January 22, 2011

The Liverpool Embassy

A few weeks back I got to visit the Liverpool Town Hall for the first time for an event to announce that Liverpool is opening an embassy in London.

Yesterday saw the opening of the aforementioned embassy which, obviously, isn't a true embassy but some office space to allow big Liverpool companies and council officials a base from which to meet up with businesspeople and politicians in the capital.

I'm not entirely convinced of its value - mostly down to my disdain for "inward investment" as a regeneration tool - but from attending the event and hearing the leader of the council and the newly-appointed council business advisor speak about it I'm happy to give it the benefit of the doubt.

They seemed open to questions and criticism, and honest about what they want to achieve. They're trying something a bit different, and going to see how it works or if it works. The embassy is open for three months initially, and it ties into some of the promotion around the upcoming Liverpool Boat Show. Keeping it open for longer will depend on it proving its worth, and also on finding further funding from the private sector. The initial costs have been provided from money that last year paid for some of the junket to MIPIM and they are already signing up sponsors to help with that.

Press response to the launch has been mixed, with the Financial Times and Guardian providing fairly neutral factual reports.

The Telegraph, however, has a rather romantic and curious piece which, despite waxing poetic about the delights of Liverpool later in the article, also irks me somewhat. I think my irritation can be summed up in this paragraph from it:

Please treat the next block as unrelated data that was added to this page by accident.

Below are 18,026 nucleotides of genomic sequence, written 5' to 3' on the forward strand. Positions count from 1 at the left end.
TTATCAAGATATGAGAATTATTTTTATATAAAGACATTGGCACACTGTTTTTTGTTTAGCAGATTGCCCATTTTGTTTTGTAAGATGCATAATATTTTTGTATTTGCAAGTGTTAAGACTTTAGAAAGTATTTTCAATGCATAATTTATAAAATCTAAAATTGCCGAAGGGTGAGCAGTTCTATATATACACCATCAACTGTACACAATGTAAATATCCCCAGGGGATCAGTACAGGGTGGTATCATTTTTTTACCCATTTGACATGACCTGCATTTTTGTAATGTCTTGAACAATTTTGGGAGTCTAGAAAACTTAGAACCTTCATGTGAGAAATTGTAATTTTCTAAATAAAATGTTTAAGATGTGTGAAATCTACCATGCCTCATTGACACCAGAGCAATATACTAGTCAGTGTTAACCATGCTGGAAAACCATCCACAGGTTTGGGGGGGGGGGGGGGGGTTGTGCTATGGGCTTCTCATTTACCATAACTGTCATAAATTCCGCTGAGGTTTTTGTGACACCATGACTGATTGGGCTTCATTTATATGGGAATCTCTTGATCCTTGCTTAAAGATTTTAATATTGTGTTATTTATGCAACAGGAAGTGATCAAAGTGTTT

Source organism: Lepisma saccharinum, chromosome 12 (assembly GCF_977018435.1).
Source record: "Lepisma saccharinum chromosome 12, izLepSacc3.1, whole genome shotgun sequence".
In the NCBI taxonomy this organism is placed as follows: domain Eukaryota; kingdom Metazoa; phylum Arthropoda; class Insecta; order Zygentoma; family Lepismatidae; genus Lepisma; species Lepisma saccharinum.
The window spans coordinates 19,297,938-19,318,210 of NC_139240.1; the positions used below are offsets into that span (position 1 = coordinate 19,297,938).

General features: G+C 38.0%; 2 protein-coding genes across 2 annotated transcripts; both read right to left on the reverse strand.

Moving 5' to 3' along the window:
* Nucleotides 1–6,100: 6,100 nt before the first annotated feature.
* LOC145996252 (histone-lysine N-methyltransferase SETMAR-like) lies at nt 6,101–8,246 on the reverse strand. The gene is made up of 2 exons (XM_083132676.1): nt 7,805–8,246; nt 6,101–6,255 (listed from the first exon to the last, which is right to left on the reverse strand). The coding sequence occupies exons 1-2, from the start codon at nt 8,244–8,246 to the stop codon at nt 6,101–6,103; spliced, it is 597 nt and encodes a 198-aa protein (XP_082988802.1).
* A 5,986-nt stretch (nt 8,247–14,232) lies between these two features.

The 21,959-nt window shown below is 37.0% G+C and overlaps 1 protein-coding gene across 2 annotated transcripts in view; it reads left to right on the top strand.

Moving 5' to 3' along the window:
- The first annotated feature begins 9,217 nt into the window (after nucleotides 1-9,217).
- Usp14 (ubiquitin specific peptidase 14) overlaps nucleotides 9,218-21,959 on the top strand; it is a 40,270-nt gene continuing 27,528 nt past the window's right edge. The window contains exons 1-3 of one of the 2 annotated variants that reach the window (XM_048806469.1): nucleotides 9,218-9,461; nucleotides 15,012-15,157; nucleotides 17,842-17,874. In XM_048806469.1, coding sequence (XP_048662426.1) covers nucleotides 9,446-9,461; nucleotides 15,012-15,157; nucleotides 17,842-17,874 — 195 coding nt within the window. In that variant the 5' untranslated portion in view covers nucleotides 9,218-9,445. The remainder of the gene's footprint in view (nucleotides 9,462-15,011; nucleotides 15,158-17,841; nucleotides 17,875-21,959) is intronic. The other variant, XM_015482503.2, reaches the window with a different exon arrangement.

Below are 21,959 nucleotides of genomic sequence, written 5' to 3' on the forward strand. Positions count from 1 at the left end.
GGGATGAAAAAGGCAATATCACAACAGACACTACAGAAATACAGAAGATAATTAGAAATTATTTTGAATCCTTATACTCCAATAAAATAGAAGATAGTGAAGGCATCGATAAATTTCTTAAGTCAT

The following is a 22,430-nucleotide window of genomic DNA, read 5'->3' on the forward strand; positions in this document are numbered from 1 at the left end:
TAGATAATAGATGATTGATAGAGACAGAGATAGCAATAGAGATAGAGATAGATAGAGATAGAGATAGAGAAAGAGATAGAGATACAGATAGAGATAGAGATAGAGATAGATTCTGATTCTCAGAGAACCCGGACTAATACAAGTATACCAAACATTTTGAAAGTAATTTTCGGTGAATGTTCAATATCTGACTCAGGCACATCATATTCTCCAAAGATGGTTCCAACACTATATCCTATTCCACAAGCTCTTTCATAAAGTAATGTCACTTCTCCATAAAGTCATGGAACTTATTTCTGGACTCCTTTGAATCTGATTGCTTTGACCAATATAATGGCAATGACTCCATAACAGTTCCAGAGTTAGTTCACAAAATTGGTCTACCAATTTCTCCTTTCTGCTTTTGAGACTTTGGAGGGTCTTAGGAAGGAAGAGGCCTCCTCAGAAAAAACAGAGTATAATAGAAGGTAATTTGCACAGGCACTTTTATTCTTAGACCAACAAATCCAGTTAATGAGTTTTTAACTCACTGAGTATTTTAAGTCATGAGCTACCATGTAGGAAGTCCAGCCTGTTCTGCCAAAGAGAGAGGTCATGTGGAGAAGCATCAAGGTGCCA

"But an embassy is a redundant idea because Liverpool already has many eloquent ambassadors actively abroad (myself included). And the thing about these ambassadors is this. Liverpool inspires an intense, mawkish sentimentalism… coupled with an extreme desire to get away and never return. Its diasporised diplomats speak eloquently of the city’s intense romanticism while praying never to be required actually to live there again. Ever."

Although he is undoubtedly eloquent, someone who talks about how wonderful the city is whilst simultaneously claiming it's somewhere one would never want to live isn't someone that I want as my ambassador.

Liverpool is a great city - not just to hark back to, but to live in, to play in, to run a business in. If our current "ambassadors" aren't getting that across to the rest of the country or the world them maybe we do need our own embassy.

Posted by Adrian at January 22, 2011 02:36 PM | TrackBack

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